Prostate cancer survivor Lyle Leuck organized the event to benefit ZERO - The End of Prostate Cancer, a 501 non-profit organization dedicated to prostate cancer education, testing, patient support, research and advocacy.
Health care providers are seeing an increase in overdoses and alcohol abuse as the coronavirus pandemic continues in North Carolina. Last week, state health leaders highlighted a dramatic increase in anxiety and depression, stating that the numbers have tripled.
As we continue to monitor Hurricane Isaias and its possible impacts in Southeastern North Carolina, the American Red Cross of the Cape Fear Area shared important information to help our community prepare.
A documentary about Wilmington’s 1898 massacre, when an armed mob of white supremacists overthrew the government, killed black citizens and burned black-owned businesses, can now be seen on Amazon Prime Video
The Arts Council of Wilmington and New Hanover County and ILM collaborated to incorporate art into the airport terminal. They are accepting proposals for three public art commissions as part of ILM’s terminal expansion.
A woman from Wilmington was badly injured when she got caught between police and instigators at what was a peaceful protest in San Diego. Eryn Roberts said despite her injury, she plans to continue to protest.
A judge ordered the release of WPD video that shows the extent of the search that took place on April 15, when a driver called 911 to report he saw a car smash into a wall. It was 19 days after that search that police located the car that contained the remains of two missing women.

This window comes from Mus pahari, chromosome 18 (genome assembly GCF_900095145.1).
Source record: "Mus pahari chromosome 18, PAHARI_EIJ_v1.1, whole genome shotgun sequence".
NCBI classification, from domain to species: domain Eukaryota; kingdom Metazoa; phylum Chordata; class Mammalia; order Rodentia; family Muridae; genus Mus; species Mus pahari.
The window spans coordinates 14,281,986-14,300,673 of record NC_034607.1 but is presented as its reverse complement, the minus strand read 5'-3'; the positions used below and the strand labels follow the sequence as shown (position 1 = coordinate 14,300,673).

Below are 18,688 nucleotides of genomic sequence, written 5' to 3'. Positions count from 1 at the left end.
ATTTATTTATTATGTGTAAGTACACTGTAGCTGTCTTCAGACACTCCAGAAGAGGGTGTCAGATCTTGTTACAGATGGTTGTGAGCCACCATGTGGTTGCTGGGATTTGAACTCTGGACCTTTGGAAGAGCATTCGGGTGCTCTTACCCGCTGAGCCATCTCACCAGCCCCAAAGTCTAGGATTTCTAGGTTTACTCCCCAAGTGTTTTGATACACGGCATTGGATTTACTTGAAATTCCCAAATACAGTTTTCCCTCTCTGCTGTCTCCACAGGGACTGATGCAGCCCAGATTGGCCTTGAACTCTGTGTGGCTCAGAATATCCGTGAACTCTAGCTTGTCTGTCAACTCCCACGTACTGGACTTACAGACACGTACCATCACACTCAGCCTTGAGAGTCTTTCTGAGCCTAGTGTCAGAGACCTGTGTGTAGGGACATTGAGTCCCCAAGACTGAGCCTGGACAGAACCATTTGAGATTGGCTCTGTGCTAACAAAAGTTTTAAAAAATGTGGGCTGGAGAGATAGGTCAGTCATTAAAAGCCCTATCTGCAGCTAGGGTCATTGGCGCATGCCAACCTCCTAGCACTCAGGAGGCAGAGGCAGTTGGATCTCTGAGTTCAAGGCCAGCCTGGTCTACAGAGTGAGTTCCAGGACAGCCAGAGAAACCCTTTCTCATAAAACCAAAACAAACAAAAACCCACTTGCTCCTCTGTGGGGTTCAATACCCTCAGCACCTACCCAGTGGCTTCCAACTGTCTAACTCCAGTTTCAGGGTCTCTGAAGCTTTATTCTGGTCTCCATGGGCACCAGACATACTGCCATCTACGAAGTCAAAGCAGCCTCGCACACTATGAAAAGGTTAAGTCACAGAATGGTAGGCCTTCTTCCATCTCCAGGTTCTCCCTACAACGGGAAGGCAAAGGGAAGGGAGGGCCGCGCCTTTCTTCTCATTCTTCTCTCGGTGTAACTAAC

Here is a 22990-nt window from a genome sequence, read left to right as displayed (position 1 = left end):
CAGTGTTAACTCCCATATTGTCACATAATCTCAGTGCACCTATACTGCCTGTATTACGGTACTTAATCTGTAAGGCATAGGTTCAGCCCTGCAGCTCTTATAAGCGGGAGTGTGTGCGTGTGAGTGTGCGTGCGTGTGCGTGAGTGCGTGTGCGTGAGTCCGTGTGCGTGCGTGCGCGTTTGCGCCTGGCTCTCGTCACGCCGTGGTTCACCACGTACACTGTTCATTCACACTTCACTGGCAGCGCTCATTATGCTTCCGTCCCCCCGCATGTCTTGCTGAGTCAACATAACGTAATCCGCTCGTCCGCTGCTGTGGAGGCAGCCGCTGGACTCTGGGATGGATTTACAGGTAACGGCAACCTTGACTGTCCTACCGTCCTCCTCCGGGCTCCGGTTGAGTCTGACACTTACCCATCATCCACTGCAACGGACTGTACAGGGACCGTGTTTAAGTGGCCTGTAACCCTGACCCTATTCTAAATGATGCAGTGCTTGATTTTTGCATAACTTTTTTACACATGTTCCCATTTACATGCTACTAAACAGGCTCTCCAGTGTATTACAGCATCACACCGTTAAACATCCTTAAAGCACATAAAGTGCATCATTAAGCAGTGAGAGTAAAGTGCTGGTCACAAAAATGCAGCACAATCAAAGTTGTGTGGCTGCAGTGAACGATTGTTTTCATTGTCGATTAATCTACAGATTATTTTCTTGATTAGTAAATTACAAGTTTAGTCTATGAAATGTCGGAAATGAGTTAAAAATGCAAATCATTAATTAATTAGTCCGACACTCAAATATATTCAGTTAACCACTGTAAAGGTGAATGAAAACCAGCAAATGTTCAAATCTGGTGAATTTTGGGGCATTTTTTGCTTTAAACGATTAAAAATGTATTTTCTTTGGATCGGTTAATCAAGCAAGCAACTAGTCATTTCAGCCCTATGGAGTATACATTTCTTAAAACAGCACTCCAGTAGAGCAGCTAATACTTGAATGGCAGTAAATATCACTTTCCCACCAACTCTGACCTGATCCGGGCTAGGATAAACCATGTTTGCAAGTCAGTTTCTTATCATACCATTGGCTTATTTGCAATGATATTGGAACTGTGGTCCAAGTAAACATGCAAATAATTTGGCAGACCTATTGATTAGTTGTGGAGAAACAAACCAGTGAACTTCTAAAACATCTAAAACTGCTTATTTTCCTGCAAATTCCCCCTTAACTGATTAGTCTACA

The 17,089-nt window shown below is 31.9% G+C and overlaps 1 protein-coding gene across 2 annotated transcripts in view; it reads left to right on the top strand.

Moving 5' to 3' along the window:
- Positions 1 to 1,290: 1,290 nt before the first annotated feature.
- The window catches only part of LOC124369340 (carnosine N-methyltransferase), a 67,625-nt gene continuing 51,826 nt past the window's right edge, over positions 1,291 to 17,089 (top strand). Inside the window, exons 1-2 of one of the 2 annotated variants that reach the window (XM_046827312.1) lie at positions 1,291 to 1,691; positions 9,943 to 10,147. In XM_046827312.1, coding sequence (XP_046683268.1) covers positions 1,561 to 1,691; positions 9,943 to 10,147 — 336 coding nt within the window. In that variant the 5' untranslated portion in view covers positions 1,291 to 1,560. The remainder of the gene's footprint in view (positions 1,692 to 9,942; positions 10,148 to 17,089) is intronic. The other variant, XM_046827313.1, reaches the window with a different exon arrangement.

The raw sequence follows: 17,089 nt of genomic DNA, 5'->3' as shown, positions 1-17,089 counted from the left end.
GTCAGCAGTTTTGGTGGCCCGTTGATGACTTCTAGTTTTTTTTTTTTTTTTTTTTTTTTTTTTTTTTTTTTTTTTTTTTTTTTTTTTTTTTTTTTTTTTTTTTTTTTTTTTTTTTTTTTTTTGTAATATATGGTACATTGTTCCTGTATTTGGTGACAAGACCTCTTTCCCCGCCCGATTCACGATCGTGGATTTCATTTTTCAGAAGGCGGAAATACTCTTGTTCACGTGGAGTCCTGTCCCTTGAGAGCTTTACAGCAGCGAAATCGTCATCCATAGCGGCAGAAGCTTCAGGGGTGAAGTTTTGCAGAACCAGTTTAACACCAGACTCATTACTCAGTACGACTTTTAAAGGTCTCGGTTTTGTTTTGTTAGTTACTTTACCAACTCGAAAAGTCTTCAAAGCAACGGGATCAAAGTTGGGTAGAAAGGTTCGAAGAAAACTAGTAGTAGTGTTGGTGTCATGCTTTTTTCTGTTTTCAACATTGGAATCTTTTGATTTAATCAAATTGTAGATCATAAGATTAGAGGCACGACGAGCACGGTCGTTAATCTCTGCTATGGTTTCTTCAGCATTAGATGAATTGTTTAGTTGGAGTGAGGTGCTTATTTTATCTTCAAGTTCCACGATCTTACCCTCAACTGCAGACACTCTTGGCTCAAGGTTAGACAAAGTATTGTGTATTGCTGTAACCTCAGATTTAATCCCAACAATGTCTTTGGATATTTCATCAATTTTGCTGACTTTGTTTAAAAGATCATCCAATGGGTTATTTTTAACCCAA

Because of the economic fallout from the coronavirus pandemic, parents and their children may find themselves in a different financial situation than where they were when they filled out the Free Application for Federal Student Aid (FAFSA).
The Wilmington Chamber of Commerce, Cape Fear Collective and RTI International are on a mission to survey 500 businesses in the Cape Fear to determine the industries that will see the highest growth rates and to find out what skills are needed to help regional employers grow and prosper.
"Where you are at is not where you have to be," he said. "No matter what you’ve seen, no matter what’s going on around you, you can change your life. It’s not going to be easy. It's going to be tough but if you really want it, go get it."
Dr. Lucinda DeMarco, Chief Medical Officer for UnitedHealthcare of North Carolina, said managing stress is especially important for those who have an underlying medical condition that makes them more vulnerable to COVID-19. "Stress will lower your immunity," she explained.
Designer and illustrator, Alex Tsatsos, created a modern-day Rosie the Riveter to honor today's heroes, the healthcare workers. The design will go to support MasksNow.org, a group that tries to reserve medical-grade masks for first responders by producing masks for the public to wear.
“There are a lot of new people in the lines at food pantries and taking away hot meals that have never experienced food insecurity before,” said Beth Gaglione, the branch director of the Food Bank of Central Eastern North Carolina at Wilmington.
Although there are no cases of the coronavirus in Southeastern North Carolina at this time, parents and educators should prepare for the possibility that schools will be canceled once we do see a case, according to an expert in the education field
Power of the Purse raises money for Wilmington Health Access for Teens, a group that makes sure that children, teens and young adults have access to comprehensive primary medical care, mental health and prevention services